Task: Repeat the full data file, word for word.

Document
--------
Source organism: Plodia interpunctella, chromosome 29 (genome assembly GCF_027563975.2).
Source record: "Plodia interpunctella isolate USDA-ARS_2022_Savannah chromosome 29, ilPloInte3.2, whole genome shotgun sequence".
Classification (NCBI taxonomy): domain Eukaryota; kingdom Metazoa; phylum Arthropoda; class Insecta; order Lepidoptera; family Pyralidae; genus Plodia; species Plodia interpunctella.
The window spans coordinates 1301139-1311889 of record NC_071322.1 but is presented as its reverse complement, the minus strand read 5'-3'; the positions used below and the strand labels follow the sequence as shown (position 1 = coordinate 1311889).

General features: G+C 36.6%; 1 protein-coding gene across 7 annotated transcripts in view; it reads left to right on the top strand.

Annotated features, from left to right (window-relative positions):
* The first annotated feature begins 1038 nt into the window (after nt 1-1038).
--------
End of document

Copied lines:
Source organism: Plodia interpunctella, chromosome 29 (genome assembly GCF_027563975.2).
Source record: "Plodia interpunctella isolate USDA-ARS_2022_Savannah chromosome 29, ilPloInte3.2, whole genome shotgun sequence".
Classification (NCBI taxonomy): domain Eukaryota; kingdom Metazoa; phylum Arthropoda; class Insecta; order Lepidoptera; family Pyralidae; genus Plodia; species Plodia interpunctella.
The window spans coordinates 1301139-1311889 of record NC_071322.1 but is presented as its reverse complement, the minus strand read 5'-3'; the positions used below and the strand labels follow the sequence as shown (position 1 = coordinate 1311889).

General features: G+C 36.6%; 1 protein-coding gene across 7 annotated transcripts in view; it reads left to right on the top strand.

Annotated features, from left to right (window-relative positions):
* The first annotated feature begins 1038 nt into the window (after nt 1-1038).